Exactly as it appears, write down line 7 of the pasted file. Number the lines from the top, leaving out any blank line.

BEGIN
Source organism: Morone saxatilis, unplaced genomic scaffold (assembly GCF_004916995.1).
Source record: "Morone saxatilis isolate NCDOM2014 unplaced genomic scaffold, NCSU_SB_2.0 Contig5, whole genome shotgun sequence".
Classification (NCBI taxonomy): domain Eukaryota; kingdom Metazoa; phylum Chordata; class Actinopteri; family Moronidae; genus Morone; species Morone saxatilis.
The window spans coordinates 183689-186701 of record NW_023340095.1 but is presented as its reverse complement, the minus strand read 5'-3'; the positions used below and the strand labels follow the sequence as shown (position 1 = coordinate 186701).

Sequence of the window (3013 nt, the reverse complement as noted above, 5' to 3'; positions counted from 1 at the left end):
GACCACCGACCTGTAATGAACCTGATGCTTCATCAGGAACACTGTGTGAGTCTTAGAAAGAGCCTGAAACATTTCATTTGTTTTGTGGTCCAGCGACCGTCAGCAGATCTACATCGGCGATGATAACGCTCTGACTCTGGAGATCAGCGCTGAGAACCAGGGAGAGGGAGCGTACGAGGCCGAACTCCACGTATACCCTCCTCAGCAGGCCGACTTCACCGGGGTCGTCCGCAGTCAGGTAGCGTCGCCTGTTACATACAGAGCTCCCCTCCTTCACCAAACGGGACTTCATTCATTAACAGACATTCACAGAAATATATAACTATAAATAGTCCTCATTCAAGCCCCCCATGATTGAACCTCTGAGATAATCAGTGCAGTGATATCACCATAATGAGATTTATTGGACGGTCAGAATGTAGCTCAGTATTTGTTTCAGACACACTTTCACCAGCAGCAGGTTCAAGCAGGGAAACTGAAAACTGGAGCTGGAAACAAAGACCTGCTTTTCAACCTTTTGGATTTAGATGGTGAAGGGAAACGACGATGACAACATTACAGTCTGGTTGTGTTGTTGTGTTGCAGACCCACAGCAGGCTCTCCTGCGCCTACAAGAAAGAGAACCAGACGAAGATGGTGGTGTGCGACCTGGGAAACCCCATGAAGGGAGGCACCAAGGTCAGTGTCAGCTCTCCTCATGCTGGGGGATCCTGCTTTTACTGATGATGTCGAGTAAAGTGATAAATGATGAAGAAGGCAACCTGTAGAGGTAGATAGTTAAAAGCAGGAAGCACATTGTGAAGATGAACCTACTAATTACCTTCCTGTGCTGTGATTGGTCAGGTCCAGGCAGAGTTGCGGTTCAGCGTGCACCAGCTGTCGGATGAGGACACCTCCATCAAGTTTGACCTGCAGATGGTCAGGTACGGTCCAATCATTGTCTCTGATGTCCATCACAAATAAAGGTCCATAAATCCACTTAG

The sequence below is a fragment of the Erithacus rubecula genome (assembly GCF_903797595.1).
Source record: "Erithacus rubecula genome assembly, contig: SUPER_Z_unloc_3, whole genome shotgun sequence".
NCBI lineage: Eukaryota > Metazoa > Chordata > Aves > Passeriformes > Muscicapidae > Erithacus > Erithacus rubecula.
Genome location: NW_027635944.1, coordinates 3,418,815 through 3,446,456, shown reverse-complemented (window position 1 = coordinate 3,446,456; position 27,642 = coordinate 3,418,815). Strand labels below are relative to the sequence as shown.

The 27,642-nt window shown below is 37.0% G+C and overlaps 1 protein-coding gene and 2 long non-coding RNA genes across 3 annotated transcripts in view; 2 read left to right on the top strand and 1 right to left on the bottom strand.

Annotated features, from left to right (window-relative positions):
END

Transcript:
The sequence below is a fragment of the Erithacus rubecula genome (assembly GCF_903797595.1).